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Detroit — A report released this week proposes ways Detroit could compensate thousands of homeowners who lost their properties in "illegal" tax foreclosures due to over assessment, from cash payments to free city-owned homes. 

City Council President Pro Tem Mary Sheffield, researchers and community activists released the report, saying they've worked since May to develop possible solutions while keeping the post-bankrupt city's "budgetary constraints" in mind. 

Proposed is a mix of cash payments along with targeting existing city programs to those who qualify, such as zero-interest home repair loans for new properties and city-sponsored job training. 

The group, which set an initial goal to raise $1.5 million to start the project from local foundations and businesses, wants an ordinance passed requiring the relief, Sheffield said. 

"We as a city can do more," Sheffield told The Detroit News. "We have a situation where people illegally lost their homes. To me, it's about restoring dignity to those individuals.

"We owe that to the taxpayers of the city."

The report's release comes days after The News published an analysis that found Detroit overtaxed homeowners by at least $600 million between 2010 and 2016 after the city failed to accurately bring down property values in the years following the recession.

Mayor Mike Duggan has acknowledged past overassessment problems but said he cleaned them up when he took office in 2014. The mayor said he can't correct past mistakes because current law doesn't allow it and the city can't afford it. 

“Since his second week in office, when he announced a citywide reduction in assessments, the mayor has been at the forefront of fixing previous administrations’ overassessments," wrote David Massaron, the city's chief financial officer, in an email. 

His staff said on Wednesday that Duggan has launched and supported many of the programs the report proposes to use to compensate individuals who lost homes. 

"It is through these programs that that mayor is working to give Detroit homeowners every opportunity to keep their home," Massaron wrote. 

The state ordered the city to perform a reappraisal of every residential property to correct the overassessment problem after it was highlighted in a 2013 Detroit News investigation. The city completed the process in 2017.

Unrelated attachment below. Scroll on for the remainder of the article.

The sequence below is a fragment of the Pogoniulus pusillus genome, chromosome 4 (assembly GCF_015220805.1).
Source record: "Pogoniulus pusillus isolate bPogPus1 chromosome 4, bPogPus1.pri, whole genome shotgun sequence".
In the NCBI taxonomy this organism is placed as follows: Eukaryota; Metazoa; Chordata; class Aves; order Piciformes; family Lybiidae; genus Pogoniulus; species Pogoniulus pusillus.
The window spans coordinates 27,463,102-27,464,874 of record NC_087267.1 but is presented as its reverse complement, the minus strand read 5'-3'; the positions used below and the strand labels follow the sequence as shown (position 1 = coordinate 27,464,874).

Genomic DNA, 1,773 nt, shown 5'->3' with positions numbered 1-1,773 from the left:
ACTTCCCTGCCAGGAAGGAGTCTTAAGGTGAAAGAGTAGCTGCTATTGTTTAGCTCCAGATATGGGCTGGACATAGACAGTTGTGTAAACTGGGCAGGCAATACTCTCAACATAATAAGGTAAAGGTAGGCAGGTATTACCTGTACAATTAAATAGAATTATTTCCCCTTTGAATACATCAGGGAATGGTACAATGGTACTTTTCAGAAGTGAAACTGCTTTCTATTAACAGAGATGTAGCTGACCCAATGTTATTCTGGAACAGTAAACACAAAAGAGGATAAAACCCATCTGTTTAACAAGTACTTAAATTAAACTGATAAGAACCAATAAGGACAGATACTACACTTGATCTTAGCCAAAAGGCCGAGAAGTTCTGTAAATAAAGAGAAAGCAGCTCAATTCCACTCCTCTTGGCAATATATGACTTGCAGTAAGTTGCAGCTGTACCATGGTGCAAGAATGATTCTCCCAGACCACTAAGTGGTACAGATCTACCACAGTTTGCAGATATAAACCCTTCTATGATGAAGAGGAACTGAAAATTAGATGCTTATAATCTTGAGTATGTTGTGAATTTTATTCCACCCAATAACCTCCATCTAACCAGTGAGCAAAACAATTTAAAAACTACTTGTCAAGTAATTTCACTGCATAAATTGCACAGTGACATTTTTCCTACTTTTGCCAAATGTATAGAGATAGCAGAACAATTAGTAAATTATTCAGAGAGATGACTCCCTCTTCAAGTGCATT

The report released this week roughly estimates anywhere from 10,900 to 33,600 owner-occupants of homes could qualify for compensation, based on research done by Bernadette Atuahene, a professor at Chicago-Kent College of Law. 

Atuahene concluded the city overassessed 55% to 85% of its properties between 2009 and 2015. And another of her studies found one in 10 Detroit tax foreclosures between 2011 and 2015 were caused by the city's admittedly inflated property assessments.  

In 2017, Atuahene helped form the Coalition to End Unconstitutional Tax Foreclosures, a group of community and housing nonprofits, which partnered with Sheffield on the report.  

It recommends that a city department take over administration of the compensation and reach out to those who qualify: owner-occupants who were overassessed between 2008 and 2017 and lost their homes to tax foreclosure. It suggests the former homeowners be able to choose how they want to be compensated. 

It would not include landlords who lost properties. 

The report doesn't put a dollar amount on possible cash payments but acknowledges the city's precarious finances and possible in-kind options, including: 

  • Free or discounted Detroit Land Bank homes
  • Setting aside units in affordable housing projects or Section 8 vouchers for those who have lost homes. 
  • Help setting up small businesses in the city

The group also wants to use any possible future demolition bond money to go to home improvement funding to those who lost homes. In November, the City Council rejected Duggan's request to put a proposed $250M demolition bond on the ballot.  

Massaron noted using bond funds to pay homeowners would be illegal. 

State law mandates assessments reflect the home's market value. Taxpayers can appeal, but housing advocates say the process is difficult to navigate for most owners, and many are not aware they have the option.

"Detroit residents need dignity restoration, which is the act of compensating dispossessed individuals and communities through a process that places them in the driver’s seat," Atuahene said in a press release. 

Duggan and other leaders are pushing state legislation that could bring relief for low-income homeowners who qualify by wiping away large portions of their debt under a program called "Pay as You Stay."  And last week, city officials announced they would raise the qualifying income limits to include more people.

Legislation to create the program passed easily in the Michigan House in December and is in a Senate committee.

"We’re going to continue to build on the work we’ve done so far, including seeking final passage of the Pay as You Stay legislation," Massaron said.

The New analysis published last week found that of the more than 63,000 Detroit homes with delinquent debt as of last fall, more than 90% were overtaxed — by an average of at least $3,700 — between 2010 and 2016.

In addition, nearly one in four Detroit homeowners owes more in delinquent property taxes as of fall 2019 than they did three years prior, despite being a part of a county program designed to help them get out of debt and avoid foreclosure, according to The News. 

Search a Detroit home here to find out how much The News estimates it was overtaxed between 2010 and 2016. 

cmacdonald@detroitnews.com

(313) 222-2396

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